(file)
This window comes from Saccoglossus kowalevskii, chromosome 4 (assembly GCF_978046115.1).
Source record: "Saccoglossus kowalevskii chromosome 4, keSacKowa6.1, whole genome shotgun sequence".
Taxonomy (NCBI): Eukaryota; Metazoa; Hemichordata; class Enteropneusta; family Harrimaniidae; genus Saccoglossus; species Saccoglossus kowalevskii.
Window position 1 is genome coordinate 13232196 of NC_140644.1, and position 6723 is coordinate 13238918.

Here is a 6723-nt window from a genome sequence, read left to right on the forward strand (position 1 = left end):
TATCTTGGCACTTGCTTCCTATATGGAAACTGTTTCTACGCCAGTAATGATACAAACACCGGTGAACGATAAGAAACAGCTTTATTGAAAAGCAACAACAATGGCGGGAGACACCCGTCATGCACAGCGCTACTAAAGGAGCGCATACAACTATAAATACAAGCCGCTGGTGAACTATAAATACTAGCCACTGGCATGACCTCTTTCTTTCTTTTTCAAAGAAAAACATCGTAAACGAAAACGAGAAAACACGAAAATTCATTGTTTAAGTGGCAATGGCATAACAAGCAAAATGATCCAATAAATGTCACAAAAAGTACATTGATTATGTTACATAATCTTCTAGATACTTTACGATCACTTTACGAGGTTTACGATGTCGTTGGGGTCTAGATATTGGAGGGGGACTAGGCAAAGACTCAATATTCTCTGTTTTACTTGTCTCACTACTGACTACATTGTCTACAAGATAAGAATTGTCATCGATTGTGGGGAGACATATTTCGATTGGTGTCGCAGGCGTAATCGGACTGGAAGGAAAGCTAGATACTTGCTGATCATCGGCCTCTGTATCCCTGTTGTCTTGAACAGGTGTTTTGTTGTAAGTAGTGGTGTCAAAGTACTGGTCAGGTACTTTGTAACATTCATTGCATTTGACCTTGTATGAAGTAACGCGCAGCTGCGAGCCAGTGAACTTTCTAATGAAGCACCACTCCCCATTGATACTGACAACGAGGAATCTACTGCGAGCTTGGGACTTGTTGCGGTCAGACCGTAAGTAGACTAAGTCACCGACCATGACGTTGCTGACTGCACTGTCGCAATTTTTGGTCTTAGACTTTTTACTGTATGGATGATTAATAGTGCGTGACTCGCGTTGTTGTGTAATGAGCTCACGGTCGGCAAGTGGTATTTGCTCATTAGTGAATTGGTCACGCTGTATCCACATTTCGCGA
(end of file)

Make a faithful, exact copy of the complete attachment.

This window comes from Saccoglossus kowalevskii, chromosome 4 (assembly GCF_978046115.1).
Source record: "Saccoglossus kowalevskii chromosome 4, keSacKowa6.1, whole genome shotgun sequence".
Taxonomy (NCBI): Eukaryota; Metazoa; Hemichordata; class Enteropneusta; family Harrimaniidae; genus Saccoglossus; species Saccoglossus kowalevskii.
Window position 1 is genome coordinate 13232196 of NC_140644.1, and position 6723 is coordinate 13238918.

Here is a 6723-nt window from a genome sequence, read left to right on the forward strand (position 1 = left end):
TATCTTGGCACTTGCTTCCTATATGGAAACTGTTTCTACGCCAGTAATGATACAAACACCGGTGAACGATAAGAAACAGCTTTATTGAAAAGCAACAACAATGGCGGGAGACACCCGTCATGCACAGCGCTACTAAAGGAGCGCATACAACTATAAATACAAGCCGCTGGTGAACTATAAATACTAGCCACTGGCATGACCTCTTTCTTTCTTTTTCAAAGAAAAACATCGTAAACGAAAACGAGAAAACACGAAAATTCATTGTTTAAGTGGCAATGGCATAACAAGCAAAATGATCCAATAAATGTCACAAAAAGTACATTGATTATGTTACATAATCTTCTAGATACTTTACGATCACTTTACGAGGTTTACGATGTCGTTGGGGTCTAGATATTGGAGGGGGACTAGGCAAAGACTCAATATTCTCTGTTTTACTTGTCTCACTACTGACTACATTGTCTACAAGATAAGAATTGTCATCGATTGTGGGGAGACATATTTCGATTGGTGTCGCAGGCGTAATCGGACTGGAAGGAAAGCTAGATACTTGCTGATCATCGGCCTCTGTATCCCTGTTGTCTTGAACAGGTGTTTTGTTGTAAGTAGTGGTGTCAAAGTACTGGTCAGGTACTTTGTAACATTCATTGCATTTGACCTTGTATGAAGTAACGCGCAGCTGCGAGCCAGTGAACTTTCTAATGAAGCACCACTCCCCATTGATACTGACAACGAGGAATCTACTGCGAGCTTGGGACTTGTTGCGGTCAGACCGTAAGTAGACTAAGTCACCGACCATGACGTTGCTGACTGCACTGTCGCAATTTTTGGTCTTAGACTTTTTACTGTATGGATGATTAATAGTGCGTGACTCGCGTTGTTGTGTAATGAGCTCACGGTCGGCAAGTGGTATTTGCTCATTAGTGAATTGGTCACGCTGTATCCACATTTCGCGA